No honey for this beekeeper this year!  Many Alaskans simply harvest their honey by basically robbing the bees of their supplies, leaving the little ladies to eventually die with the onset of winter and no food.  Definitely not the path I wanted to pursue.  I decided to give it a shot at over-wintering and if successful, the bees will be a lot more productive next year compared to purchasing new ones.  I went into fall with two hives, the “old” one which is the original hive and the “new” one housing the group that swarmed.  The old hive had about 70 lbs of honey going into winter but the new one had very little so it’ll be quite a struggle for them in the coming months but I’m keeping optimistic.

The main steps for preparing for winter are explained in more detail below but include:

1) Feeding winter sugar syrup

2) Placing entrance reducers on the hive

3) Insulate the hive while ensuring adequate ventilation

4) Relocating to secure sight (out of wind!)

Once the weather started cooling I began feeding them winter sugar-water which differs from their spring feeding in that the ratio of sugar to water is a lot greater.  The more food they can store going into winter the better they will hopefully fare.  In the end they went through a total of about 35lbs of sugar or so!

The little ladies were quite sassy this fall during what is known as “robbing” season.  Their guards were up and ready to attack the various hornets, wasps, etc. trying to steal their food stores as well as me, trying to get a good look inside the hive to make sure things are functioning normally.  I had a few stings this fall, one lunged into my hair (though I somehow managed to escape sting free from that incident), and Wayne experienced his first sting ever.  He was quite whiny about it but recovered just fine.  I usually get very swollen and itchy but luckily, given my previous stings of the season quickly learned several coping strategies and walked away with only a slightly red mark.  (Thank heavens for the local herbalist and her osha root tincture!)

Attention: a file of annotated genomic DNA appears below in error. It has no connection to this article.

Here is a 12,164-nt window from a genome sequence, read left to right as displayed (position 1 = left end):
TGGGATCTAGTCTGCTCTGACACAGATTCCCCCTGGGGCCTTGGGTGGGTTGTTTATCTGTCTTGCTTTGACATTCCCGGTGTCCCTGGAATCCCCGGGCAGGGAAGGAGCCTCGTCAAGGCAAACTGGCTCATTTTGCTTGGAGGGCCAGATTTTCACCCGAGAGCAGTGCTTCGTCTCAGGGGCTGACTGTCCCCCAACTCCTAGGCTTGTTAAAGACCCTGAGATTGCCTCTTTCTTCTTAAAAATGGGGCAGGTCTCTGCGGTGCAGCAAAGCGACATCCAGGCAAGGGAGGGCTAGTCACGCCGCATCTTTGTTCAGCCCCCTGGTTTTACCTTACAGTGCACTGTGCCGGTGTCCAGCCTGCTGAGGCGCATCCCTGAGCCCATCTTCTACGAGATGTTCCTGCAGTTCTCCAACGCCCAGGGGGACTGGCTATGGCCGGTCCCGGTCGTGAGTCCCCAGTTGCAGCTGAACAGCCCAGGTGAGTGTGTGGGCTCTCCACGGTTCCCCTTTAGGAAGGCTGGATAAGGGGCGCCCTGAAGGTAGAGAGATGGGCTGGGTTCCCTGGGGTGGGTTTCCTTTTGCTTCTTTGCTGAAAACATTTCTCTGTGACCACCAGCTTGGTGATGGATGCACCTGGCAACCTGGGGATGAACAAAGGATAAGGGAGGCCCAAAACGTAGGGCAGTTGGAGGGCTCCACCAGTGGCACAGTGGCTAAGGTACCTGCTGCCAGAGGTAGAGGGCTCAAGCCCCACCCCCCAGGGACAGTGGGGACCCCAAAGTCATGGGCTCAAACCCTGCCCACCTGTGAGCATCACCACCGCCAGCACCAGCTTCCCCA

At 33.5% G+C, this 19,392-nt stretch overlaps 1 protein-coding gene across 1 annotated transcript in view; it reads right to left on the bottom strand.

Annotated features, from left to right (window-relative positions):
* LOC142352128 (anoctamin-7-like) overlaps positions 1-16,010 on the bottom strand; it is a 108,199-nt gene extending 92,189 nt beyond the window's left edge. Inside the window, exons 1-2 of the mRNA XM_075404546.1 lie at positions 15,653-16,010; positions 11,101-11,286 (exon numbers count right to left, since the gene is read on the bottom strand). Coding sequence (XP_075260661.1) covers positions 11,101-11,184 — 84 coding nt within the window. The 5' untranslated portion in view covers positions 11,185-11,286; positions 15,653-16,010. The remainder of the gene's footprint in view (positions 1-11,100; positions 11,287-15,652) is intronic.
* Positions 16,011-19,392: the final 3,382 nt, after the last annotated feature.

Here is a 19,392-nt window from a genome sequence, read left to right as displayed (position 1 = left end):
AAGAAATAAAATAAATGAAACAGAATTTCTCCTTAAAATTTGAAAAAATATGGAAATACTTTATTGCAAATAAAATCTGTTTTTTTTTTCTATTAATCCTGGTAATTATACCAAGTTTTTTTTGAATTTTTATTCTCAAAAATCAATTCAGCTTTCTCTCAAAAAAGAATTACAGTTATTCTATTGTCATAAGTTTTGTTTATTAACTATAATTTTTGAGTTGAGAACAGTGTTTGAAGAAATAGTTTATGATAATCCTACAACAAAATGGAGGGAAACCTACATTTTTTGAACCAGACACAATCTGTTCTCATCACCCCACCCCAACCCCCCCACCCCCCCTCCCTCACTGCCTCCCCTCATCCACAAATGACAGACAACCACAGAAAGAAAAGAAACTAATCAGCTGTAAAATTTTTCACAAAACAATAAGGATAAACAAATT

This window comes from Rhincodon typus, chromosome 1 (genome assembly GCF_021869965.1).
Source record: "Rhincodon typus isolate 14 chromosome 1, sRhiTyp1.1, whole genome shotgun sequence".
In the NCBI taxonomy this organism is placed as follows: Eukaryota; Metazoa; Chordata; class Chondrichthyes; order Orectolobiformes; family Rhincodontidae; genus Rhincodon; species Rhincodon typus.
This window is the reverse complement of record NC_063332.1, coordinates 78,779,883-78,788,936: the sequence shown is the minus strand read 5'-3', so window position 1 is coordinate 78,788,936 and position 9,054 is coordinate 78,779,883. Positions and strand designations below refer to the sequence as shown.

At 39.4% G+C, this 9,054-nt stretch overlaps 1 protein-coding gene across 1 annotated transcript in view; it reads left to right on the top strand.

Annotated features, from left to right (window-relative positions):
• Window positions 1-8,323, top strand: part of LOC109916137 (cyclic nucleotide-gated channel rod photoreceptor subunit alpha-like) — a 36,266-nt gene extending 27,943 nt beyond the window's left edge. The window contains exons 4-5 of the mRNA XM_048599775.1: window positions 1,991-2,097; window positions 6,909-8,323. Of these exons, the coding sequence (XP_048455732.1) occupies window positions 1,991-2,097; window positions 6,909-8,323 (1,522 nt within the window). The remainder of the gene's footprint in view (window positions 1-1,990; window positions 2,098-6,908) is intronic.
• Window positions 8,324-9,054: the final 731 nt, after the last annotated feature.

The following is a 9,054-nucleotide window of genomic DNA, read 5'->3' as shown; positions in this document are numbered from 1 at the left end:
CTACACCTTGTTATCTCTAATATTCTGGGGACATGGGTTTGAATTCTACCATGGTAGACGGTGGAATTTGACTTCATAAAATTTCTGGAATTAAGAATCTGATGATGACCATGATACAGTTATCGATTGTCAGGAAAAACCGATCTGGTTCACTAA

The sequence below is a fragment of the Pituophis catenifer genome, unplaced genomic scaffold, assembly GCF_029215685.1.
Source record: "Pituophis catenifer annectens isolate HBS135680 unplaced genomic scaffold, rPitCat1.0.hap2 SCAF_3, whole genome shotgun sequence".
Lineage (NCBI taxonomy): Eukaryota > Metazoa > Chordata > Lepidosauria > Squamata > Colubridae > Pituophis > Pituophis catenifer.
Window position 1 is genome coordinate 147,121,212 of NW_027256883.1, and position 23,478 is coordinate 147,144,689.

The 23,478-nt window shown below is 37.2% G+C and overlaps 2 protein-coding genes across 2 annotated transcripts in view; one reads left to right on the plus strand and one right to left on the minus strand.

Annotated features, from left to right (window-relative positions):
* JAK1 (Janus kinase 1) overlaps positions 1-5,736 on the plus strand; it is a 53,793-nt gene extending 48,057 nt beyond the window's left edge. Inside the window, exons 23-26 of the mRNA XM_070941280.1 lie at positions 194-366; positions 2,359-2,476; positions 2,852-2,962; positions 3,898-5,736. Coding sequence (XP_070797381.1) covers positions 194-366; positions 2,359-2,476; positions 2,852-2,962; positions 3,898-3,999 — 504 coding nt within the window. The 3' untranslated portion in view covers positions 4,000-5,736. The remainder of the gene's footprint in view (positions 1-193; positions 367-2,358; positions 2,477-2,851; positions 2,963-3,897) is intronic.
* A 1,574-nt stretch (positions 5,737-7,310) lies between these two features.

The hives also received entrance reducers which did just that, reduce the size of the entrance to only big enough to allow a bee or two to go in and out.  This helps with robbers trying to find their way in as well as helping regulate air flow as the temperature drops.  As you can imagine, the winters are mighty cold and long here so while it is important to insulate to keep the hive warm it is also very important to ensure air flow is happening in the hive and condensation isn’t forming on the top lid, thereby dripping down onto the “cluster” and making them freeze.  (Cluster refers to just what the bees do in winter, form a tight cluster in the center of the hive and vibrate their flight muscles to generate heat and keep warm.  They can regulate the temperature somewhere around 100 degrees.)

So, in order to insulate the hive, I simply placed  some rigid insulation (blue-board) on only the top of the hives and wrap the sides in tar paper with the idea that they would help minimize air flow (wind) though the sides and also act as a thermal mass when and if the winter sun comes out.  I also made sure to create a vent in the top back of the hive for moisture to escape and prevent condensation.

The next step was to relocate the hives from the field next to the house to ensure protection from our infamous 55mph wind gusts.  This basically required  a few straps, taping up the hive’s entrances, loading on a sled and schlepping across the lawn.  Definitely a two person job!  Once in place near the house, where they will be protected from the wind and hopefully get a little warmth from the house, I put a slight tilt to the hives, angling the front down a bit in the case condensation occurs it will run down the inside front of the hive and out the door.

So the little ladies are all tucked in and if the weather does ever get into the high 30’s they will venture out for some fresh air and a restroom break.  I’m crossing my fingers the winter isn’t too long and too cold! And next year I look forward to harvesting some honey!